Objective: This paper assesses the much-disputed relationship between family policy and fertility, and cash transfers and fertility in particular.
Methods: We take advantage of a cash-for-care (CFC) policy introduced in Norway in 1998, and compare the subsequent fertility behaviour of eligible and ineligible mothers over a four-year period. We estimate linear models assessing both the occurrence and timing of second births, relying on a rich set of covariates and a sensitivity analysis to ensure the robustness of our results.
Results: Contrary to theoretical expectations, the results show that CFC-eligible mothers had a slower progression to second births and lower short-term fertility. The patterns differ between different groups of mothers, and the decline in subsequent childbearing is only statistically significant among mothers with upper secondary (but not higher) education and part-time or full-time employment. We find no increase in short-term fertility in any group of mothers, and suggest that this pattern may be driven by an interaction between the CFC benefit and the already established Norwegian parental leave scheme.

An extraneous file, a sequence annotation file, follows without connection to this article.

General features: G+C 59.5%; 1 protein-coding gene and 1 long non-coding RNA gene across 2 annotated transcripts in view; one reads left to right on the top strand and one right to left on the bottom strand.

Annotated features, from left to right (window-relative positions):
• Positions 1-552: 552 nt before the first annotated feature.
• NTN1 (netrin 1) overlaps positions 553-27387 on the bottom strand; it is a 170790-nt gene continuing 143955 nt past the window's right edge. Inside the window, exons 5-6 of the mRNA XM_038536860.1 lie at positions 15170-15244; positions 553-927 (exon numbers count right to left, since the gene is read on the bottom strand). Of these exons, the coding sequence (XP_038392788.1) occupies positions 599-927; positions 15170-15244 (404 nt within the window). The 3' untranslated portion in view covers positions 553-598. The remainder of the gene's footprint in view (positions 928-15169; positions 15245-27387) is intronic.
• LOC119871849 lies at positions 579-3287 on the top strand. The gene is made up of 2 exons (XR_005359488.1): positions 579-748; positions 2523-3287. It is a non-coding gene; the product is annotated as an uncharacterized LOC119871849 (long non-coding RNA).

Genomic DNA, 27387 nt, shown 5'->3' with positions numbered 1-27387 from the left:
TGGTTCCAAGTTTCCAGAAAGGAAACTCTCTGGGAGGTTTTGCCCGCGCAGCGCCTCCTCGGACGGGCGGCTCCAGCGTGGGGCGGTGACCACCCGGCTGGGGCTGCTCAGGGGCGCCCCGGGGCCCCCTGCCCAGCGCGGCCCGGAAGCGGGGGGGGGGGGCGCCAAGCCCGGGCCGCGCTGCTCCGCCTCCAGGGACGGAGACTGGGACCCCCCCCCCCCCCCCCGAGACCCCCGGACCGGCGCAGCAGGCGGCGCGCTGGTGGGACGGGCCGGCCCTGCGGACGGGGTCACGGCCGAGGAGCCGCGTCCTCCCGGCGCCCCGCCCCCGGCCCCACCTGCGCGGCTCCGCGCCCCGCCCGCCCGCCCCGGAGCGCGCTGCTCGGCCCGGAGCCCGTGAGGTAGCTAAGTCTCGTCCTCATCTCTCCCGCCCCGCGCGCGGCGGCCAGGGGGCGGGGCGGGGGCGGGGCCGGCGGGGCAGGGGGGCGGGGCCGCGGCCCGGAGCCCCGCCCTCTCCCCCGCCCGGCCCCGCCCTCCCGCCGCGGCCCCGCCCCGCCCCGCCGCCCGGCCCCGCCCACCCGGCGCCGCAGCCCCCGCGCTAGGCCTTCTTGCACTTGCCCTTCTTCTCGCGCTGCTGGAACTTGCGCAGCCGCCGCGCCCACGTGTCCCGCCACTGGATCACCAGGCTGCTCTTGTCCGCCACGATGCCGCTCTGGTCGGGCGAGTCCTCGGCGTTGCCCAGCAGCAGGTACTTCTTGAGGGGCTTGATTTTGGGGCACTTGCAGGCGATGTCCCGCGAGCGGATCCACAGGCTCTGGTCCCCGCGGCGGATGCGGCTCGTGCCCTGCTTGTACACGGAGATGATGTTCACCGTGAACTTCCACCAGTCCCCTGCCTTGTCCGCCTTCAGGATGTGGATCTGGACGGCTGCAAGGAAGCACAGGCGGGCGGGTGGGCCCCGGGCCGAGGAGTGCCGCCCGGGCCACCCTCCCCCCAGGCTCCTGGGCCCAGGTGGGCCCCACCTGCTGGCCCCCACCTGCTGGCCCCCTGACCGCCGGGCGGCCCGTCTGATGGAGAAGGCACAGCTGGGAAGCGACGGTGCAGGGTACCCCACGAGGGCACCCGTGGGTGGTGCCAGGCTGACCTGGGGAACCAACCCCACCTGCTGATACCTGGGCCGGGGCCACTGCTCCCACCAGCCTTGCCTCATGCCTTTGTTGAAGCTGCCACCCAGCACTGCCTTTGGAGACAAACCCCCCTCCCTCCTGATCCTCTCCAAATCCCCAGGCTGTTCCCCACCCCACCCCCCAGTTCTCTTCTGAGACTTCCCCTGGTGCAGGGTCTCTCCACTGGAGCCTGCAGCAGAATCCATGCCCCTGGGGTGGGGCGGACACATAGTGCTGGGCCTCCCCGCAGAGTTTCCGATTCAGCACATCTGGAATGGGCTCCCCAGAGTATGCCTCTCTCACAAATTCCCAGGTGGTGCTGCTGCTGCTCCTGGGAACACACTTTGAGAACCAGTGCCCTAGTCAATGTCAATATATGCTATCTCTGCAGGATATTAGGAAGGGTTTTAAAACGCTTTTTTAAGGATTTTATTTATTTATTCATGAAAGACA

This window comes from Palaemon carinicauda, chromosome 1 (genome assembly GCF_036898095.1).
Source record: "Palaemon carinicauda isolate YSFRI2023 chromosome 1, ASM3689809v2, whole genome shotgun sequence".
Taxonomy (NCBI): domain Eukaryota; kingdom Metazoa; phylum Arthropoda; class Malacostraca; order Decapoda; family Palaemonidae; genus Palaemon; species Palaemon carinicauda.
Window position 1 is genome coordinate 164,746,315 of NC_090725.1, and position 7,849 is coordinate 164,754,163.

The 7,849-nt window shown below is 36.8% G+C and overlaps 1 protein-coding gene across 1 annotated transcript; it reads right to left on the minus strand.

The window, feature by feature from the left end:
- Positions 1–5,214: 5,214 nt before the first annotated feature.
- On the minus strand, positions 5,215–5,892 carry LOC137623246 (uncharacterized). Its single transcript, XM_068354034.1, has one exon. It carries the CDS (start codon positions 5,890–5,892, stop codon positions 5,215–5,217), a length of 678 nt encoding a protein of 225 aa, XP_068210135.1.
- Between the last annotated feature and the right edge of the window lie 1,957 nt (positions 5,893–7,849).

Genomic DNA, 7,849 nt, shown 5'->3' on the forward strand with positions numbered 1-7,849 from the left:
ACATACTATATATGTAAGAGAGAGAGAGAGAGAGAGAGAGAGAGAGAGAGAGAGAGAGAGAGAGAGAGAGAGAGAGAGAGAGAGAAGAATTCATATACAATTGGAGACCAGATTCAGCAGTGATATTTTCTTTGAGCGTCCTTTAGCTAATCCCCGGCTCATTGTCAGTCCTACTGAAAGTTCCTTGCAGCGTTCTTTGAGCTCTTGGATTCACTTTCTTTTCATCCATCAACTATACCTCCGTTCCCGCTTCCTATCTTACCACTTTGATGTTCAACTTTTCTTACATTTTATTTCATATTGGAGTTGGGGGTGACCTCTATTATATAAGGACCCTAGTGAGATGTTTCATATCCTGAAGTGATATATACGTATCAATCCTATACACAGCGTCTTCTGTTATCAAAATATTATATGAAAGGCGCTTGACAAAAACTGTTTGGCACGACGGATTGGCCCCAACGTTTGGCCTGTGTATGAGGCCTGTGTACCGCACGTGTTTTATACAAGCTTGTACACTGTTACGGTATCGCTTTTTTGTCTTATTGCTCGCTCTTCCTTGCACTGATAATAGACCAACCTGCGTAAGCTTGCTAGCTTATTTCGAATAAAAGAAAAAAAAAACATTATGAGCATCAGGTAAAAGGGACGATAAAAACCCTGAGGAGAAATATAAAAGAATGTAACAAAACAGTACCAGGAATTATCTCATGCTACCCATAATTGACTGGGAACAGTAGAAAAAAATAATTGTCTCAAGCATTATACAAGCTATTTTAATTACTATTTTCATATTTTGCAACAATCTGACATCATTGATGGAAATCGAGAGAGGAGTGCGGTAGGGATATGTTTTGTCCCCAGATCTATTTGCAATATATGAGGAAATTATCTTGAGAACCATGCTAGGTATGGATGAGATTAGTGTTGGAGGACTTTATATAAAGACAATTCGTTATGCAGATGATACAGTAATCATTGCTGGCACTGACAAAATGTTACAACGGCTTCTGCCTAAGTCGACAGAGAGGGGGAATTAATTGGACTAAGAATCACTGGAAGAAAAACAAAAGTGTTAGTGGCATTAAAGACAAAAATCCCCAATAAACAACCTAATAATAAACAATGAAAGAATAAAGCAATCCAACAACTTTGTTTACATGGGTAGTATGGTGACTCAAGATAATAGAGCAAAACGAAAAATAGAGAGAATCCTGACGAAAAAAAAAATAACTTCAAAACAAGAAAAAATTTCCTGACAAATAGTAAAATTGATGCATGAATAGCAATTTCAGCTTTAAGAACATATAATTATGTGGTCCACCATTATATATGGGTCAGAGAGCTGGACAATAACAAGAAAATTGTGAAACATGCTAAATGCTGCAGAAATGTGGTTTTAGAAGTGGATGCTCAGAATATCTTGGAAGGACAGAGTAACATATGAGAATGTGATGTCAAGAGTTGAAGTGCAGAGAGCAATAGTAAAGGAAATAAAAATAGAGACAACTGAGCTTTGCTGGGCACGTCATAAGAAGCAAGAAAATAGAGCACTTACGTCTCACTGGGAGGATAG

Contribution: The paper demonstrates how policy changes may indeed be associated with changes in fertility behaviour, and that this association may run in theoretically unexpected directions when a given policy is implemented in a wider policy framework. Moreover, it demonstrates how eligible parents may differ in their response to policies depending on the policy’s income effect and the parents’ opportunity costs of childbearing.